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A highly lipophilic sulfated tetrasaccharide glycoside related to muparfostat (PI-88) exhibits virucidal activity against herpes simplex virus.

Journal article
Authors Maria Ekblad
Beata Adamiak
Tomas Bergström
Ken D Johnstone
Tomislav Karoli
Ligong Liu
Vito Ferro
Edward Trybala
Published in Antiviral research
Volume 86
Issue 2
Pages 196-203
ISSN 1872-9096
Publication year 2010
Published at Institute of Biomedicine, Department of Infectious Medicine
Pages 196-203
Language en
Links dx.doi.org/10.1016/j.antiviral.2010...
Keywords Animals, Antiviral Agents, chemistry, pharmacology, Bodily Secretions, Cell Line, Cercopithecus aethiops, Herpesvirus 1, Human, drug effects, physiology, Herpesvirus 2, Human, drug effects, physiology, Humans, Microbial Viability, drug effects, Microscopy, Electron, Transmission, Molecular Structure, Oligosaccharides, chemistry, pharmacology, Plaque Assay
Subject categories Microbiology in the medical area, Pharmaceutical microbiology, Infectious Medicine

Abstract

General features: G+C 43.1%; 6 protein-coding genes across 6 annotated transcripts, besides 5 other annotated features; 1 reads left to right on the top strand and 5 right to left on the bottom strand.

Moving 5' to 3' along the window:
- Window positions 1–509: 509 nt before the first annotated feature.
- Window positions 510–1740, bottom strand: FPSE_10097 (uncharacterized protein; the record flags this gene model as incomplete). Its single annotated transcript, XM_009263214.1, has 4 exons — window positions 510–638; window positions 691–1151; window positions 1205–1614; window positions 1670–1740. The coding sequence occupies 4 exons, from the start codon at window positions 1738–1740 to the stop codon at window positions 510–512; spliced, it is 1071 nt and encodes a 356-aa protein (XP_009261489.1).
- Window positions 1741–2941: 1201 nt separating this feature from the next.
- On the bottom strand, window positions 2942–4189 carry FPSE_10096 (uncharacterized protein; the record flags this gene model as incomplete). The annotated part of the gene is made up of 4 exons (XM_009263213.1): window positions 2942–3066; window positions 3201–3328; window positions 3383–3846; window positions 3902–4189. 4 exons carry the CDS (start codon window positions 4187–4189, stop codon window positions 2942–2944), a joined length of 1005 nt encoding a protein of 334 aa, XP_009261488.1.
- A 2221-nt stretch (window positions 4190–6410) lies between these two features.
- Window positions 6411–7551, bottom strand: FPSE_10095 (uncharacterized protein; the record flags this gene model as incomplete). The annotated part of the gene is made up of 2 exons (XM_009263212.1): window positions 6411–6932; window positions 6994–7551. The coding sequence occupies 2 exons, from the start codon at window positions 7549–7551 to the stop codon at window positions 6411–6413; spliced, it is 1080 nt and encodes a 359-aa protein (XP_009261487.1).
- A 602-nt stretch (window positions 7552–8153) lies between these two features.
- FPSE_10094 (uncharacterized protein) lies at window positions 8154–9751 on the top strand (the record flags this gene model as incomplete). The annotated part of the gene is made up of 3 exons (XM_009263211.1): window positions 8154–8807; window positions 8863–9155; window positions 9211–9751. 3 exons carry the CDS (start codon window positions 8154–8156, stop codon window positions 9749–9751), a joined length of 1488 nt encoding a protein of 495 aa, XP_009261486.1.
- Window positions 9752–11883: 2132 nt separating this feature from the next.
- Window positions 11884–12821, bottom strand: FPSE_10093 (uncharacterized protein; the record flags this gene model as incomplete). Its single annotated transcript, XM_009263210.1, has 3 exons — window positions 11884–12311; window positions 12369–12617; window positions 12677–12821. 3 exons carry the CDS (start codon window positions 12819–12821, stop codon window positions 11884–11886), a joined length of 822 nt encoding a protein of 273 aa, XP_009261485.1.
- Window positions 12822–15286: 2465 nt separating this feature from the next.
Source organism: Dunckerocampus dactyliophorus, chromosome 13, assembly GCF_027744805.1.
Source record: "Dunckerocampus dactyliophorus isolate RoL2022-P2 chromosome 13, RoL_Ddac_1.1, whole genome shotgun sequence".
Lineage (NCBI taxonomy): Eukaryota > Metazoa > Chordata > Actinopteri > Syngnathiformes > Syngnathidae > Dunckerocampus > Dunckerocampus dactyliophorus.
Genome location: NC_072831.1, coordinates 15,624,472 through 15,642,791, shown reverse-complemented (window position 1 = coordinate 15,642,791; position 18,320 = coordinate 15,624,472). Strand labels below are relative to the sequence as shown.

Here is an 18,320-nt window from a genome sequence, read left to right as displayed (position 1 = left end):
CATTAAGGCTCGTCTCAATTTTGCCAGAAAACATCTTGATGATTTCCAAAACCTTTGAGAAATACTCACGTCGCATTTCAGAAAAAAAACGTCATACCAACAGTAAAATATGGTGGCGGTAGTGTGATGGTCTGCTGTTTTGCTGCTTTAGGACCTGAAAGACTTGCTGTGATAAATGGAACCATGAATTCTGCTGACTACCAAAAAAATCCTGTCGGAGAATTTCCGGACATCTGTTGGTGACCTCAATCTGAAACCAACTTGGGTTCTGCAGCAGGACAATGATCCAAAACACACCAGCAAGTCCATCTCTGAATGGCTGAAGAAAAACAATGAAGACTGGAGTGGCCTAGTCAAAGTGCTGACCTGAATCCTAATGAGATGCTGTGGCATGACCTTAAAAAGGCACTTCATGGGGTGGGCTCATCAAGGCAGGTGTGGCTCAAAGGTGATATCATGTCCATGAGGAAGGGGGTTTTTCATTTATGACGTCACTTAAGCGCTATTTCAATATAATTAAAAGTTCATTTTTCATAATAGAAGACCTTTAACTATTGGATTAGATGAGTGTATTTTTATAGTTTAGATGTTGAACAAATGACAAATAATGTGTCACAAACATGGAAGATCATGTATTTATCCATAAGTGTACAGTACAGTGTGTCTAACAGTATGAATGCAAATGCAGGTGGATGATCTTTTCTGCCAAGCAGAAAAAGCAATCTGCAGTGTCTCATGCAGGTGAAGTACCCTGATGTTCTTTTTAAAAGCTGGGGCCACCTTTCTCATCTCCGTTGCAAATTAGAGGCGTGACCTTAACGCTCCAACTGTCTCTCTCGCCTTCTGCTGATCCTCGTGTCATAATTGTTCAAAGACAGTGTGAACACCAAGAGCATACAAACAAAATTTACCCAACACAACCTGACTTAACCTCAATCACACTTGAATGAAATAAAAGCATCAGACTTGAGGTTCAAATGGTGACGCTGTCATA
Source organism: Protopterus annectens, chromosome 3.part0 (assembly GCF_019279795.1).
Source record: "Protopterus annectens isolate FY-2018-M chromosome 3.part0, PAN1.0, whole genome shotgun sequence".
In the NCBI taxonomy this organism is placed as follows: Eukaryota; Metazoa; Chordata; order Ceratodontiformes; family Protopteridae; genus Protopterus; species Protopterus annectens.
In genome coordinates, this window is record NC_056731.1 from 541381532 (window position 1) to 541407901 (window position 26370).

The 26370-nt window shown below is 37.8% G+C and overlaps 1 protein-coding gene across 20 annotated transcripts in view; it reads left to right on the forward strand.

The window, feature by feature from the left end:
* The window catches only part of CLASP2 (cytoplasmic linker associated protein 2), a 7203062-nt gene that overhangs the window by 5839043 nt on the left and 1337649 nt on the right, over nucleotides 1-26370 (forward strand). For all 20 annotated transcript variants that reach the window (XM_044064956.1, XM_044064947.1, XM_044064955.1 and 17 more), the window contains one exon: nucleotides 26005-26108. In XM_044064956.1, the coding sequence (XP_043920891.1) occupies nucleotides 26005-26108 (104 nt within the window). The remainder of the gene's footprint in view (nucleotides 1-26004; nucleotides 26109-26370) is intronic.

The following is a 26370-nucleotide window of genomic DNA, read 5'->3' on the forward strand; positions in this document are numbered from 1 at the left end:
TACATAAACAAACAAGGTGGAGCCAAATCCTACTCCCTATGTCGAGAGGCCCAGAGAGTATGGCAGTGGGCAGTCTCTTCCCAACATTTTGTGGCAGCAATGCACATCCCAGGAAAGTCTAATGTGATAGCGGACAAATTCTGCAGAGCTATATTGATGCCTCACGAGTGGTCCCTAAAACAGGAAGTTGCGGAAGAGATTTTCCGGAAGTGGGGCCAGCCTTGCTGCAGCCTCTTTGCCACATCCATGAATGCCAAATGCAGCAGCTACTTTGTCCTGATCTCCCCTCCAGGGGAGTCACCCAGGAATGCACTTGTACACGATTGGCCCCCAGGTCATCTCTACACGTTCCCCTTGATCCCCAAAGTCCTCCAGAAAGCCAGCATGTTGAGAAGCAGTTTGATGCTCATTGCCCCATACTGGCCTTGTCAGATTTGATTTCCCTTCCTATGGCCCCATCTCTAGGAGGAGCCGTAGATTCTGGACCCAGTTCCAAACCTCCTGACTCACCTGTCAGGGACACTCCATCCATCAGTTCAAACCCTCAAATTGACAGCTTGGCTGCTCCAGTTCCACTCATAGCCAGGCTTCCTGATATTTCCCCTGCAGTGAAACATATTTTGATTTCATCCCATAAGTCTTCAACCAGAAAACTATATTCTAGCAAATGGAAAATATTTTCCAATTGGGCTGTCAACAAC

Although sulfated polysaccharides potently inhibit the infectivity of herpes simplex virus (HSV) and human immunodeficiency virus in cultured cells, these compounds fail to show protective effects in humans, most likely due to their poor virucidal activity. Herein we report on sulfated oligosaccharide glycosides related to muparfostat (formerly known as PI-88) and their assessment for anti-HSV activity. Chemical modifications based on the introduction of specific hydrophobic groups at the reducing end of a sulfated oligosaccharide chain enhanced the compound's capability to inhibit the infection of cells by HSV-1 and HSV-2 and abrogated the cell-to-cell transmission of HSV-2. Furthermore, modification with a highly lipophilic cholestanyl group provided a compound with virucidal activity against HSV. This glycoside targeted the viral particle and, to a lesser degree, the cell, and exhibited an antiviral mode of action typical for sulfated polysaccharides and virucides, i.e., interference with the virus attachment to cells and irreversible inactivation of virus infectivity, respectively. The virucidal activity was decreased in the presence of human cervical secretions suggesting that higher doses of this glycoside might be needed for in vivo application. Altogether, the sulfated oligosaccharide-cholestanyl glycoside exhibits potent anti-HSV activity and is, therefore, a good candidate for development as a virucide.

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